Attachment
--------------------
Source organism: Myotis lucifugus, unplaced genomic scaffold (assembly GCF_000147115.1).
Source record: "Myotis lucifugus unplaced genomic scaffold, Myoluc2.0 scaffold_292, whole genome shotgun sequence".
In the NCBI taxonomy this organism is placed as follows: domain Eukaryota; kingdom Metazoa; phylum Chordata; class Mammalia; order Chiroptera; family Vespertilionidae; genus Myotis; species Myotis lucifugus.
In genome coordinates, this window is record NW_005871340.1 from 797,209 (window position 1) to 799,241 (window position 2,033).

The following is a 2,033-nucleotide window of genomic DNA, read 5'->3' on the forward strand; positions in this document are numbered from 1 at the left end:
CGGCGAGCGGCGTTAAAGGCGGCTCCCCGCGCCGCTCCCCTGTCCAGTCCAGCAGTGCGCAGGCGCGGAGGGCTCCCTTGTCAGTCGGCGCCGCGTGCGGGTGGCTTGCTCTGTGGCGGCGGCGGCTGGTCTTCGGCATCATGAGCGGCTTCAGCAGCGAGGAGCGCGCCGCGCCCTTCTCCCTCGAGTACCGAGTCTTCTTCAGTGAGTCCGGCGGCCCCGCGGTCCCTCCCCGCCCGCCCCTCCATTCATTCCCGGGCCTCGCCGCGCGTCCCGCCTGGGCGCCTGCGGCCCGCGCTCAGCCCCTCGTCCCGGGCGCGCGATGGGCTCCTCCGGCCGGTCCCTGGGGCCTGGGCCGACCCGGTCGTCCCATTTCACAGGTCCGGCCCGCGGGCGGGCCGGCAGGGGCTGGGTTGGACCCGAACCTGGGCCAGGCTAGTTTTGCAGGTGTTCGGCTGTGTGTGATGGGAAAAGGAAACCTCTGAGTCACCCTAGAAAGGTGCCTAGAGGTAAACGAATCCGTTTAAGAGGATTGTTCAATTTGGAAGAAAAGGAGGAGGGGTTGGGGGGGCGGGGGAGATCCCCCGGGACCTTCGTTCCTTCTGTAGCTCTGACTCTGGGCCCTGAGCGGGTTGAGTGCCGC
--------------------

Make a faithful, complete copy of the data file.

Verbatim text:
Source organism: Myotis lucifugus, unplaced genomic scaffold (assembly GCF_000147115.1).
Source record: "Myotis lucifugus unplaced genomic scaffold, Myoluc2.0 scaffold_292, whole genome shotgun sequence".
In the NCBI taxonomy this organism is placed as follows: domain Eukaryota; kingdom Metazoa; phylum Chordata; class Mammalia; order Chiroptera; family Vespertilionidae; genus Myotis; species Myotis lucifugus.
In genome coordinates, this window is record NW_005871340.1 from 797,209 (window position 1) to 799,241 (window position 2,033).

The following is a 2,033-nucleotide window of genomic DNA, read 5'->3' on the forward strand; positions in this document are numbered from 1 at the left end:
CGGCGAGCGGCGTTAAAGGCGGCTCCCCGCGCCGCTCCCCTGTCCAGTCCAGCAGTGCGCAGGCGCGGAGGGCTCCCTTGTCAGTCGGCGCCGCGTGCGGGTGGCTTGCTCTGTGGCGGCGGCGGCTGGTCTTCGGCATCATGAGCGGCTTCAGCAGCGAGGAGCGCGCCGCGCCCTTCTCCCTCGAGTACCGAGTCTTCTTCAGTGAGTCCGGCGGCCCCGCGGTCCCTCCCCGCCCGCCCCTCCATTCATTCCCGGGCCTCGCCGCGCGTCCCGCCTGGGCGCCTGCGGCCCGCGCTCAGCCCCTCGTCCCGGGCGCGCGATGGGCTCCTCCGGCCGGTCCCTGGGGCCTGGGCCGACCCGGTCGTCCCATTTCACAGGTCCGGCCCGCGGGCGGGCCGGCAGGGGCTGGGTTGGACCCGAACCTGGGCCAGGCTAGTTTTGCAGGTGTTCGGCTGTGTGTGATGGGAAAAGGAAACCTCTGAGTCACCCTAGAAAGGTGCCTAGAGGTAAACGAATCCGTTTAAGAGGATTGTTCAATTTGGAAGAAAAGGAGGAGGGGTTGGGGGGGCGGGGGAGATCCCCCGGGACCTTCGTTCCTTCTGTAGCTCTGACTCTGGGCCCTGAGCGGGTTGAGTGCCGC